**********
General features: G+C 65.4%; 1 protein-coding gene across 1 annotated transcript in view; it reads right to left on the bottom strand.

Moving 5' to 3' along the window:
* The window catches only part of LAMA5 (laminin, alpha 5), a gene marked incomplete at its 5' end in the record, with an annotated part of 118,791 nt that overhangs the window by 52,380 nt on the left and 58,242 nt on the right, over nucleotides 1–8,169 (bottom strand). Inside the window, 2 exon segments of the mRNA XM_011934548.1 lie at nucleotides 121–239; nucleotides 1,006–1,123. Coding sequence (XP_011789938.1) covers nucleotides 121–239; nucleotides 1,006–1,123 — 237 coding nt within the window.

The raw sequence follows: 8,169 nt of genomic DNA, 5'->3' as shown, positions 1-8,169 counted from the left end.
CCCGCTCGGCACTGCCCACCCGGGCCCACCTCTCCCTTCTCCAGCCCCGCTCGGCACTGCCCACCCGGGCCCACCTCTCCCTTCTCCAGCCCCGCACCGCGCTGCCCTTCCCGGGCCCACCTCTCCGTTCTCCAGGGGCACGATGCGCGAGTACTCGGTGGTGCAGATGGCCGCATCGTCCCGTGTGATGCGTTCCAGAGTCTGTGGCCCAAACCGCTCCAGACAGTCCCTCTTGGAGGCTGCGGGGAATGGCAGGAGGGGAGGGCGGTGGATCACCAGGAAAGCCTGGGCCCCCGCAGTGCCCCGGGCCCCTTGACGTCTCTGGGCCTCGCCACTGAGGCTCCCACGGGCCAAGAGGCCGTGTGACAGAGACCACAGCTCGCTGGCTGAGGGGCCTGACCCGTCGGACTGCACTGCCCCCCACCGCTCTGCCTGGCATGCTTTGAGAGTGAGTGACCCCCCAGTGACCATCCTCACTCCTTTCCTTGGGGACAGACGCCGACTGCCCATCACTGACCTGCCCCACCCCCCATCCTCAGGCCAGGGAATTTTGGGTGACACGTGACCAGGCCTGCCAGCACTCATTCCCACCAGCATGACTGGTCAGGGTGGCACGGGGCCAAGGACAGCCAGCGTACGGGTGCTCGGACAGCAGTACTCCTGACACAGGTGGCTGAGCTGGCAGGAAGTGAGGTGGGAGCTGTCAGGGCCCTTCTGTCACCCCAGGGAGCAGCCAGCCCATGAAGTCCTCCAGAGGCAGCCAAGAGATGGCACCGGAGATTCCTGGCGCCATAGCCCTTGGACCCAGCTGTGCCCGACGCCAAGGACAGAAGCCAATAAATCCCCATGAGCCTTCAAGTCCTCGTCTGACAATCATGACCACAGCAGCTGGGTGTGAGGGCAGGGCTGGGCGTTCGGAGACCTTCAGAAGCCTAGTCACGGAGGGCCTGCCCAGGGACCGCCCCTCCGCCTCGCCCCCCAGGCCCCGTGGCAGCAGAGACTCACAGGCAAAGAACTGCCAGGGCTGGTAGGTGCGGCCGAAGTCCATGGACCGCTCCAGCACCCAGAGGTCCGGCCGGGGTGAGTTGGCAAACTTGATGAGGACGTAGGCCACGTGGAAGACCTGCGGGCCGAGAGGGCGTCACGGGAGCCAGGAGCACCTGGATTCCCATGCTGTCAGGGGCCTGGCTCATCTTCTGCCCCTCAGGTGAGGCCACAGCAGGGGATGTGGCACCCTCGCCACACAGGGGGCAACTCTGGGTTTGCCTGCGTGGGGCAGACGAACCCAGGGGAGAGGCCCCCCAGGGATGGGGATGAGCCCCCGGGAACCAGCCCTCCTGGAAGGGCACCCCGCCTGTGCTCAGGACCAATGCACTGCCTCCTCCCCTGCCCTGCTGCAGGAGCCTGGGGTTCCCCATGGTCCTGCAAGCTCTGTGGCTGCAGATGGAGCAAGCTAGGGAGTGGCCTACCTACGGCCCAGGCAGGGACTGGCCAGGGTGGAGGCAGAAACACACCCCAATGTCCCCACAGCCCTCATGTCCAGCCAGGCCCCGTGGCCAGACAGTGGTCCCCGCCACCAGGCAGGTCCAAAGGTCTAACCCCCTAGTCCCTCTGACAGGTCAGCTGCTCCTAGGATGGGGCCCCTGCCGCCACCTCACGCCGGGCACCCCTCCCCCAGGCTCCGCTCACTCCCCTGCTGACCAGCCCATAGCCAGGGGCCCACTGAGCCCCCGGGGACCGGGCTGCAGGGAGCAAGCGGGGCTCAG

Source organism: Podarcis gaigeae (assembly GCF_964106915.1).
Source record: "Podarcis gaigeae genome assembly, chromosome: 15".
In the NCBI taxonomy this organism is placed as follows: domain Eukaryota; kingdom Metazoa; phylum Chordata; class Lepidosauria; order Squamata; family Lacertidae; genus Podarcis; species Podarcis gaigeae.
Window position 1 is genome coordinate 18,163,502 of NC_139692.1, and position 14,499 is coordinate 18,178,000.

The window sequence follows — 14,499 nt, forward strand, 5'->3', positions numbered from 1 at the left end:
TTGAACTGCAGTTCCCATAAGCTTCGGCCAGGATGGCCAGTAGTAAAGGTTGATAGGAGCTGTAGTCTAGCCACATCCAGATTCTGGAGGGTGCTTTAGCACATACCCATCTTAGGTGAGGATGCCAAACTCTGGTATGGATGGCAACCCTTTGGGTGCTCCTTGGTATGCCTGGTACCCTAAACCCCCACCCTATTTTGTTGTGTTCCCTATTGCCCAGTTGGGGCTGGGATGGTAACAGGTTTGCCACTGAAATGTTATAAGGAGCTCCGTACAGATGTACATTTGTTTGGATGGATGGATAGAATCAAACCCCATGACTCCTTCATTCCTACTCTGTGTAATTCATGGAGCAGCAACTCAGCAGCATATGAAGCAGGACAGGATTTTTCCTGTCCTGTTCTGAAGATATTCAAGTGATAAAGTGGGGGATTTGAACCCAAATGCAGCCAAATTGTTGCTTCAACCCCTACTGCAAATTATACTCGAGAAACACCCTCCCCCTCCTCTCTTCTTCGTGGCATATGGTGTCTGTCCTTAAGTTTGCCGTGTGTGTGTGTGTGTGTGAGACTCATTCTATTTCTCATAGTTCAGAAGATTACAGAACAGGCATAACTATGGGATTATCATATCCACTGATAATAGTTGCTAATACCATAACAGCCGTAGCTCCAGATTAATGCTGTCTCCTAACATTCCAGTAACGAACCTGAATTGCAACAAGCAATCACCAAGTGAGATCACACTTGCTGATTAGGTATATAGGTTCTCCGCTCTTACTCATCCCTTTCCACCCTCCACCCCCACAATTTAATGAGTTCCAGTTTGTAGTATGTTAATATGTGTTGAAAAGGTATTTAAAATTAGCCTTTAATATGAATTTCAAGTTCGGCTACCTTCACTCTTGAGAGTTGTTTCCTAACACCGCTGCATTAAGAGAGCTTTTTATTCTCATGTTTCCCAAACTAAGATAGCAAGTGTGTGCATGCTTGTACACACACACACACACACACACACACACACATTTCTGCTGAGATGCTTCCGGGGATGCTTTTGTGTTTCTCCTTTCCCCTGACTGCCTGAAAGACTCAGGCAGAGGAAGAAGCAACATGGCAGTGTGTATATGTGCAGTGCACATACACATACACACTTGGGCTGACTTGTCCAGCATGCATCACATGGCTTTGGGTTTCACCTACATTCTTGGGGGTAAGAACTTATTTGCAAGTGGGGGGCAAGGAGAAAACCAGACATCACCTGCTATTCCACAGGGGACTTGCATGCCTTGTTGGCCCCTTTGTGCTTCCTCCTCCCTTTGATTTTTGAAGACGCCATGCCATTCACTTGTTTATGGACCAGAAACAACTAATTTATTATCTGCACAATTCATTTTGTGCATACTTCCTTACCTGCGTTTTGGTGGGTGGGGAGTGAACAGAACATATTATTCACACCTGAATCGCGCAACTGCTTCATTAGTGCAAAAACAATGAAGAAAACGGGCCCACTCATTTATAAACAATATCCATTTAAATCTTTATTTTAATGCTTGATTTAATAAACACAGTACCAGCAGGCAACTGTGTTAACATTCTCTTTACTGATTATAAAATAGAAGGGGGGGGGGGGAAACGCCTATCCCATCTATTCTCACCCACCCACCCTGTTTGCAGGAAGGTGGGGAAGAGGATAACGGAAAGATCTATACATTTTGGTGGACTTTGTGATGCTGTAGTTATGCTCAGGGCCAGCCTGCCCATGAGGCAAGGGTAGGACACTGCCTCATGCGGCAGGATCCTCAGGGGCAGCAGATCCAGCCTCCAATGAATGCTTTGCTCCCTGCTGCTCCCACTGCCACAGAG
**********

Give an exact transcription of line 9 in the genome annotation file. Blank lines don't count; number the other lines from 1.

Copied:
Window position 1 is genome coordinate 18,163,502 of NC_139692.1, and position 14,499 is coordinate 18,178,000.